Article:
Excellence in Action
Jennifer Ferro ’91
Interviewed by Stephen Mendoza ’18
Describe your career path from UCLA to your current role.
I went to UCLA and studied Psychology and Political Science. While I was at UCLA, I worked for Student Media and worked on the feminist magazine. One of my friends there recommended I come to KCRW and do some reporting. What we were doing at the feminist magazine was reporting, editing, and writing. It was all the same skills, but with audio. I went to KCRW and I met a producer who was doing an arts show. He gave me a tape deck and asked to do a story on a dance performance. I went to cover the event and it was really fun. Soon after, I started volunteering in other parts of KCRW. After I graduated, I worked for a criminal attorney and I was not very happy. After two years of working in that challenging environment, I decided to quit and volunteer at KCRW figuring something good would happen. After a while, I ended up getting offered a job at KCRW as the Assistant to the General Manager. After a few years, I realized it was time to get a career started and told my boss I needed to go start my life. She asked me, “What would you like to do in order to stay here?” and I said I would like to be her “number two.” She agreed and I worked in that role for about 15 years. Seven years ago, my boss retired and I applied for the role as the head of KCRW and got the gig.
What inspired you to choose this career path?
I just wanted to work around people that I thought were smart, interesting, and doing good things. I found this all at KCRW and I love it. For many years, I worked for little money, but it didn’t matter because I felt I was doing something important. It was worth the sacrifice.
What do you find to be the most rewarding aspect of your position?
We at KCRW get to talk about things that are happening in the world that are very interesting, important, super relevant, and nobody is telling us what we can say or play. We are sharing information and ideas that enrich people’s lives. It feels like we are at the front of a lot of culture and information. We create this community of people that we bring together even when they are alone in their cars. They are connected by big ideas, music, and culture. It feels like something that is very powerful to be associated with.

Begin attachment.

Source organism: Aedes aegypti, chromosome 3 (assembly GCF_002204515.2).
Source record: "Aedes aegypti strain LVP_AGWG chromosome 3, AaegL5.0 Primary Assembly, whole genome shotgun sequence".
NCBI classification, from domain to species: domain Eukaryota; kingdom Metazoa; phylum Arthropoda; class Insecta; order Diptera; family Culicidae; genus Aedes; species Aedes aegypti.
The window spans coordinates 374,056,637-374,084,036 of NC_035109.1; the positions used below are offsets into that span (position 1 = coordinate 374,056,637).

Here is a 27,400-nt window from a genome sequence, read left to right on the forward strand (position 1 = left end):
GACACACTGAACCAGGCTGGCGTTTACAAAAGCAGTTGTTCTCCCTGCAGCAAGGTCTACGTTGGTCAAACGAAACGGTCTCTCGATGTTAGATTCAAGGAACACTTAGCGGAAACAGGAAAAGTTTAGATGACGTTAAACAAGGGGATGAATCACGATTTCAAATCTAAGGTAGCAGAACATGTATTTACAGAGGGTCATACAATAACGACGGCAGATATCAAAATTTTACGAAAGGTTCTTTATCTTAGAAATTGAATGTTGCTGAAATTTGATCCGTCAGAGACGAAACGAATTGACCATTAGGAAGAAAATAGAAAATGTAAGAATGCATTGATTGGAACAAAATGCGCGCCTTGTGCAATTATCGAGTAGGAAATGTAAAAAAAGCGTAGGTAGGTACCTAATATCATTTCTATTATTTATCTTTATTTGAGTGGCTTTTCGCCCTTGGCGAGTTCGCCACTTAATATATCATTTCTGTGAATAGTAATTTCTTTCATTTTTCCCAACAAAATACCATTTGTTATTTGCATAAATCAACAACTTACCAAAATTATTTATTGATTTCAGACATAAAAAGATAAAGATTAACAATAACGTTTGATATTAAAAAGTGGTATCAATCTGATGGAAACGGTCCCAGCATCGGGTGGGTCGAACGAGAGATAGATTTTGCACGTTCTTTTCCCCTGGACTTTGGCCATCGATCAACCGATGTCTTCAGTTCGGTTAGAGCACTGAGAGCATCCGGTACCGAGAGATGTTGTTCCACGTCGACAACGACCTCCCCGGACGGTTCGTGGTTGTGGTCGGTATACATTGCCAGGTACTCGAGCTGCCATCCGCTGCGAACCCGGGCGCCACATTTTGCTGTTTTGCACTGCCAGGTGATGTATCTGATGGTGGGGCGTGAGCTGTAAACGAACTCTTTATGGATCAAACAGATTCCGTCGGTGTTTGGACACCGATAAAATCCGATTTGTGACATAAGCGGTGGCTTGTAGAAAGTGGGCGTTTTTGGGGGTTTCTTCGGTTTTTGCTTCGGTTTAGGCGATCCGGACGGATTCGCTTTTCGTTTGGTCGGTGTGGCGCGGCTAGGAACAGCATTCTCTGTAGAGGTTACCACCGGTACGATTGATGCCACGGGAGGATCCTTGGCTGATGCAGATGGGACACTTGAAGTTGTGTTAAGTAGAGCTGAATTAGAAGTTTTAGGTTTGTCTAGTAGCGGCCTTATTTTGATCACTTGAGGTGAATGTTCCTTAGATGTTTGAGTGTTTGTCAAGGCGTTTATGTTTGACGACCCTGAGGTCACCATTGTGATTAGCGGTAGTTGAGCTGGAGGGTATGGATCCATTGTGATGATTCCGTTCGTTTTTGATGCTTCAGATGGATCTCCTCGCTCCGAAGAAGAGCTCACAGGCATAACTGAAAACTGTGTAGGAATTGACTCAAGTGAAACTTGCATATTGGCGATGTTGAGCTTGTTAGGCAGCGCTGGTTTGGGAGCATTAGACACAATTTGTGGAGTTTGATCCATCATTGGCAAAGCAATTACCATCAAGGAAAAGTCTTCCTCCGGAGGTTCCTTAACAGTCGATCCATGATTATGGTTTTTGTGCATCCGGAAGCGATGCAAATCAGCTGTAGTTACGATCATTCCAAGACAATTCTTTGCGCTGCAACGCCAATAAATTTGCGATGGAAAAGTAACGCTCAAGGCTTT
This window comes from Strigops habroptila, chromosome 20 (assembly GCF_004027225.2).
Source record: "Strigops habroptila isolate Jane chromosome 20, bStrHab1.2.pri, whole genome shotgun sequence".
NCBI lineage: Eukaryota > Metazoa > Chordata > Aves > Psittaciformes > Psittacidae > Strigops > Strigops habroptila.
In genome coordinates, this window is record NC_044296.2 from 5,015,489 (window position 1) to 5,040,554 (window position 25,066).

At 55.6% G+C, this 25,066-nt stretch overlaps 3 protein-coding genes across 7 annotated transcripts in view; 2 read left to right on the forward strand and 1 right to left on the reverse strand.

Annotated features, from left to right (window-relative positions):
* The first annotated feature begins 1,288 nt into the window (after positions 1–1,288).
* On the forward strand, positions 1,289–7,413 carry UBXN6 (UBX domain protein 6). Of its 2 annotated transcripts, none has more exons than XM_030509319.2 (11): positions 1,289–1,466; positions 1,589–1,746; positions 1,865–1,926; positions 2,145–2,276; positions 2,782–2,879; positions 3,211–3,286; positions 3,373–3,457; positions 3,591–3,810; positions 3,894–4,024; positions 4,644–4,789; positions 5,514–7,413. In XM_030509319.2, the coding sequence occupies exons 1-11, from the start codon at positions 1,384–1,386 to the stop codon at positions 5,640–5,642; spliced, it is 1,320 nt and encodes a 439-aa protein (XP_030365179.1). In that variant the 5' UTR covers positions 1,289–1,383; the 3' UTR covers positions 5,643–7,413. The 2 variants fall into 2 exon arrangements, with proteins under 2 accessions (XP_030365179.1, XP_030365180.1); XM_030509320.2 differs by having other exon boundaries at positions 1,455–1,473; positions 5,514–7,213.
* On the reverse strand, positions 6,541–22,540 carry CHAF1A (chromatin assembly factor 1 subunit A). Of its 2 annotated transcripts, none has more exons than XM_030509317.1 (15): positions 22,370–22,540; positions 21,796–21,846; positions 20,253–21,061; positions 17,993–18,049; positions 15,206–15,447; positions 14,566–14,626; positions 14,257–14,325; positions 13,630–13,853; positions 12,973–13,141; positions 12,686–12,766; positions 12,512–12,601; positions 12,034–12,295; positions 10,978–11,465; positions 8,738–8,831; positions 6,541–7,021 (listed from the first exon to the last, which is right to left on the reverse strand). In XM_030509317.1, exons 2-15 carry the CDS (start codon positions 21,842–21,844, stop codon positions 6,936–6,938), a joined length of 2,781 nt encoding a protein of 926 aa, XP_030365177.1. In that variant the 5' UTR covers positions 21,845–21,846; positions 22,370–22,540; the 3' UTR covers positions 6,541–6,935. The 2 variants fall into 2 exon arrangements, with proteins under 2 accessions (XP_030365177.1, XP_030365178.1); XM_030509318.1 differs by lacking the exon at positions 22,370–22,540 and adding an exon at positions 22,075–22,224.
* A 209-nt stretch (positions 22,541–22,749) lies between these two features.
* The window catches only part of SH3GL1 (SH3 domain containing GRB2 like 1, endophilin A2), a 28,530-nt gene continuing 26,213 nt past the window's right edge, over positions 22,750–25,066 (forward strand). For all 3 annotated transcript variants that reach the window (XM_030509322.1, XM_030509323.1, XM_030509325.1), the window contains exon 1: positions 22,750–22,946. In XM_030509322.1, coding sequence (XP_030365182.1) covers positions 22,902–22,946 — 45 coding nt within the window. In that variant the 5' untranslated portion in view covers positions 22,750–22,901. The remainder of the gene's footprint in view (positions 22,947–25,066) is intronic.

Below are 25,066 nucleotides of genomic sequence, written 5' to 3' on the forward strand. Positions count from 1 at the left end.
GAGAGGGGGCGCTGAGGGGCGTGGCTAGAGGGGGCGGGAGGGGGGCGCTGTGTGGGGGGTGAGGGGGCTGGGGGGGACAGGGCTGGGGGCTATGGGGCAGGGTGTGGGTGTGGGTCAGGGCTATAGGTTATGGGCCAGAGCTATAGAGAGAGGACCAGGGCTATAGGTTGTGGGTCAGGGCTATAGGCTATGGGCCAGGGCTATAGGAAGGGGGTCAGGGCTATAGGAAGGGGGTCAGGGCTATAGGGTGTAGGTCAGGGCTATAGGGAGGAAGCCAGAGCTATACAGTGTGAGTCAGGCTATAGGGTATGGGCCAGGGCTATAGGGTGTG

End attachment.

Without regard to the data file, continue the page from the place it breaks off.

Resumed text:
How did your UCLA experience help shape your success?
UCLA is where I wanted to go since I was a little girl. I liked being in a big, slightly anonymous environment where you could reinvent yourself. I found at UCLA that you’re going to sink or swim on your own. There are so many opportunities at UCLA, but you have to go find them yourself. It’s like the real world. If you don’t show up to class, no one is going to come find you because someone else is there to take your place. I think that is really a good lesson to learn because you have to go get what you want in life. If you see something that is interesting to you, you have to go make it happen. If you need help, you need to ask. The great thing about UCLA is that there are a lot of people around you who will help you but it’s not like anyone is going to curate your experience for you. The diversity of experience is also unlike any other. You are exposed to so much and it’s all right there in Westwood.
In what ways have you utilized the UCLA alumni network?
I don’t know if I really used it before I got a job. I don’t think I was sophisticated enough after college or during college to use the network that was available. Now I would just be so much smarter about using it. I think UCLA ONE is a really fantastic platform. If I had UCLA ONE as a recent college graduate, I would be searching through the alumni network all the time, just looking at who’s involved, engaged, and would want to help me as a student or recent graduate.
What has been your greatest career challenge and how did you overcome it?